IN December 2018 I alerted the HT by way of a Freedom of Information (FoI) request, to the fact that in the tax year 2017/18 the then Tory-led Herefordshire Council had summonsed more than 7,500 people for non-payment of Council Tax.

My FoI also revealed that that administration did not distinguish between benefit claimants and non-benefit claimants in making the summonses, while benefit claimants in Herefordshire were obliged to pay a portion of their Council Tax.

 Though I have not pursued that matter with the post-2019 County Council elections administration, residents' ability to pay back council tax debt is highlighted by a recent court ruling affecting four people left destitute after court fines were deducted from their Universal Credit.

With housing charity Shelter on the claimants' side, the Guardian reports: "A group of former rough sleepers who were left destitute after the Department for Work and Pensions automatically deducted a third of their universal credit allowance to pay off court fines have won a high court victory.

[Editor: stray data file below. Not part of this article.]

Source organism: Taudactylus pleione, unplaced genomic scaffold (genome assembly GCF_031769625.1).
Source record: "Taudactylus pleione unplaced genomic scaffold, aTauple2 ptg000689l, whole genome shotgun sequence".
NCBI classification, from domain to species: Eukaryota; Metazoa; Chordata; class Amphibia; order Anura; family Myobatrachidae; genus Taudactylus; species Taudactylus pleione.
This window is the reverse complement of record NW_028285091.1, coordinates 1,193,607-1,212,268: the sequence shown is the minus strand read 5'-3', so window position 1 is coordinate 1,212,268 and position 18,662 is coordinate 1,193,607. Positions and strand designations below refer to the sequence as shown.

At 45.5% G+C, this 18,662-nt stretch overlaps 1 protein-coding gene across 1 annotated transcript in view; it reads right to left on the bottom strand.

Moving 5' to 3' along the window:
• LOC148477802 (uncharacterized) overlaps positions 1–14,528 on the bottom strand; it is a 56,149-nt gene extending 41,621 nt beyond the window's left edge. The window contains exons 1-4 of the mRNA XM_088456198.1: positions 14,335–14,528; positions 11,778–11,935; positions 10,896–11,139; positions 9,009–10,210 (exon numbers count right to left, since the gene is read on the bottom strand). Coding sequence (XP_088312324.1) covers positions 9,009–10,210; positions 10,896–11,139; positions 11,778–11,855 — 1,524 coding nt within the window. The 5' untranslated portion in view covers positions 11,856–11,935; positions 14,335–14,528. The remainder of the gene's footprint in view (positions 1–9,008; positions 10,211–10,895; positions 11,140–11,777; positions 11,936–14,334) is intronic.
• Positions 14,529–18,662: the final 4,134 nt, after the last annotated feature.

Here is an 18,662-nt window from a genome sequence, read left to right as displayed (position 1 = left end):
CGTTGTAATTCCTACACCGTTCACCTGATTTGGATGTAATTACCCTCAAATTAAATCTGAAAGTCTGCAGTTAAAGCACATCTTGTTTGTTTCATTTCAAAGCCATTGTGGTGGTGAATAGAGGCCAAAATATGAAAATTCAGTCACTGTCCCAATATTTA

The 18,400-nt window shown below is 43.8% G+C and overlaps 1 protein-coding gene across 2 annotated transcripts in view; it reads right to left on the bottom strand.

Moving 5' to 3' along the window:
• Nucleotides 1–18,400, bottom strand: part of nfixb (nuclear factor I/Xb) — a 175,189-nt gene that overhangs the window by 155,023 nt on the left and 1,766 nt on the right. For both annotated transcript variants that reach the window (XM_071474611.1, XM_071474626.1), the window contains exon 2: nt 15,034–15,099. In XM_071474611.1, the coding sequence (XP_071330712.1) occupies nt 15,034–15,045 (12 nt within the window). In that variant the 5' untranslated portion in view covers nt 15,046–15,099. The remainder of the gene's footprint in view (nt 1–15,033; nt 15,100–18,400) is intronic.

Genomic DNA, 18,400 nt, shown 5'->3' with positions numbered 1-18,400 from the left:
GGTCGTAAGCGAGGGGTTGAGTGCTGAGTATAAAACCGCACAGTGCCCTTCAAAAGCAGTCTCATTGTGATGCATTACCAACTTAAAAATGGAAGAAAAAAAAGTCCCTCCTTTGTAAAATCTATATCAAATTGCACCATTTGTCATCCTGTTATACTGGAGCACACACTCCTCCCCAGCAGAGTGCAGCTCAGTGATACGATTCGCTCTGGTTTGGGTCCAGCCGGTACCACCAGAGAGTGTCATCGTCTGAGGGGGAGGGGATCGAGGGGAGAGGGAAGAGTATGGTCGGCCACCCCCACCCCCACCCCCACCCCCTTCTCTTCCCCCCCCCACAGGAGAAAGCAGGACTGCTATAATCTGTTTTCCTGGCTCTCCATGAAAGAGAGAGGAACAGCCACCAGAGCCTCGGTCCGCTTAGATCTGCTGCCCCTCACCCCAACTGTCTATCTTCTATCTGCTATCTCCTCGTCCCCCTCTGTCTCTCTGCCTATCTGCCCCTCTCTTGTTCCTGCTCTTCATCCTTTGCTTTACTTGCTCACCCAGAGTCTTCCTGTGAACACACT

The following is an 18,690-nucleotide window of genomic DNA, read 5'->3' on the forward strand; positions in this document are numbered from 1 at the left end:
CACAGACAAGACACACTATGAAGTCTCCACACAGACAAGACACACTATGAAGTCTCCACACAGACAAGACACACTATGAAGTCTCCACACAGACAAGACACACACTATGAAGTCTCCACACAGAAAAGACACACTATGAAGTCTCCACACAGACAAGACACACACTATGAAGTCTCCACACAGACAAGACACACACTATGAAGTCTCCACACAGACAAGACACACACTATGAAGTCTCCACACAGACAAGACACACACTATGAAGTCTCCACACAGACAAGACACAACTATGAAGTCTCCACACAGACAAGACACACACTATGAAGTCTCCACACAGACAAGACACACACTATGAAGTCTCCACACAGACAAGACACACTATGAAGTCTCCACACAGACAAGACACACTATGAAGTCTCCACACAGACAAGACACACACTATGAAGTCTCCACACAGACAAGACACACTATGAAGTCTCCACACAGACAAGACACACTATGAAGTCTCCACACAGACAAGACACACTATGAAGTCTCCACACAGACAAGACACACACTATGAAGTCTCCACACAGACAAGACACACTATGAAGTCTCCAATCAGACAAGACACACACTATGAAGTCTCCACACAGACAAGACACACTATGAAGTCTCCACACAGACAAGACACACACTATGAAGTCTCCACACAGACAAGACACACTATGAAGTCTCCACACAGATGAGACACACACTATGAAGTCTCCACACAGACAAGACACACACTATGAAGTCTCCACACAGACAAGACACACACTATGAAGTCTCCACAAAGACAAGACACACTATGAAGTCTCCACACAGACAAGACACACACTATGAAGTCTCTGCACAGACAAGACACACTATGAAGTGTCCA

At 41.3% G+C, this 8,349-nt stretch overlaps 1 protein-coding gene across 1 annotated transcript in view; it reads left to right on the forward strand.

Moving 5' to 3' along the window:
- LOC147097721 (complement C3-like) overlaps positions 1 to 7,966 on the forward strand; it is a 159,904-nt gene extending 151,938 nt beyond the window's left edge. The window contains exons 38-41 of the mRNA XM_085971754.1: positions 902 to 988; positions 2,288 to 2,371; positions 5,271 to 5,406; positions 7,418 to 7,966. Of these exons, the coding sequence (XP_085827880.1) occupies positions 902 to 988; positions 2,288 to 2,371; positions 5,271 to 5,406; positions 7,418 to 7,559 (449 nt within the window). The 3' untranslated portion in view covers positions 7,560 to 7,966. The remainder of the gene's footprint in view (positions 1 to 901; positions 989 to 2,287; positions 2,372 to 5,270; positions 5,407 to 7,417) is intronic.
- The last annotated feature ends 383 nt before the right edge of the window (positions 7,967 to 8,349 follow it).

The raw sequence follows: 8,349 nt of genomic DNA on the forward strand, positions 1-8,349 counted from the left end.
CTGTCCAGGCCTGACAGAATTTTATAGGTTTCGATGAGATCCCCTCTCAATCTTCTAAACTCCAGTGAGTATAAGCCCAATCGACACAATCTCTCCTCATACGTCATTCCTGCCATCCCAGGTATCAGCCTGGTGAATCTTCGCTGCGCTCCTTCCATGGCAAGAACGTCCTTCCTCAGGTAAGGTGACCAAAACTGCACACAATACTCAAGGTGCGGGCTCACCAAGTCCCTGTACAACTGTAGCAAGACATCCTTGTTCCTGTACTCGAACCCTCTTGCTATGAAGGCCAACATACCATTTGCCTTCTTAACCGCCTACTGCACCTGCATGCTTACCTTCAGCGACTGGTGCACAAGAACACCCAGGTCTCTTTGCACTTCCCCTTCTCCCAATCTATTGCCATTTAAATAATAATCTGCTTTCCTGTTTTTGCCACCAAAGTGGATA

"The department’s blanket deductions policy had left the four highly vulnerable individuals with £52 a week to live on and unable to meet the cost of food and heating or transport to job interviews and medical appointments.

"The judge ruled the department was in breach of a law requiring benefits officials to use their discretion to ensure court fines were deducted from universal credit at a rate recognising claimants’ vulnerability and ability to repay.”

Further to this, a Hereford Times special investigation found that travel logistics in Herefordshire constituted a major barrier to residents' ability to obtain justice. 

Under lockdown and with a surge in the rollout of Universal Credit under pandemic, and widespread 'firing and rehiring' under pandemic, what are Herefordshire Council and our MPs doing to address the issues exposed?

Alan Raymond Wheatley


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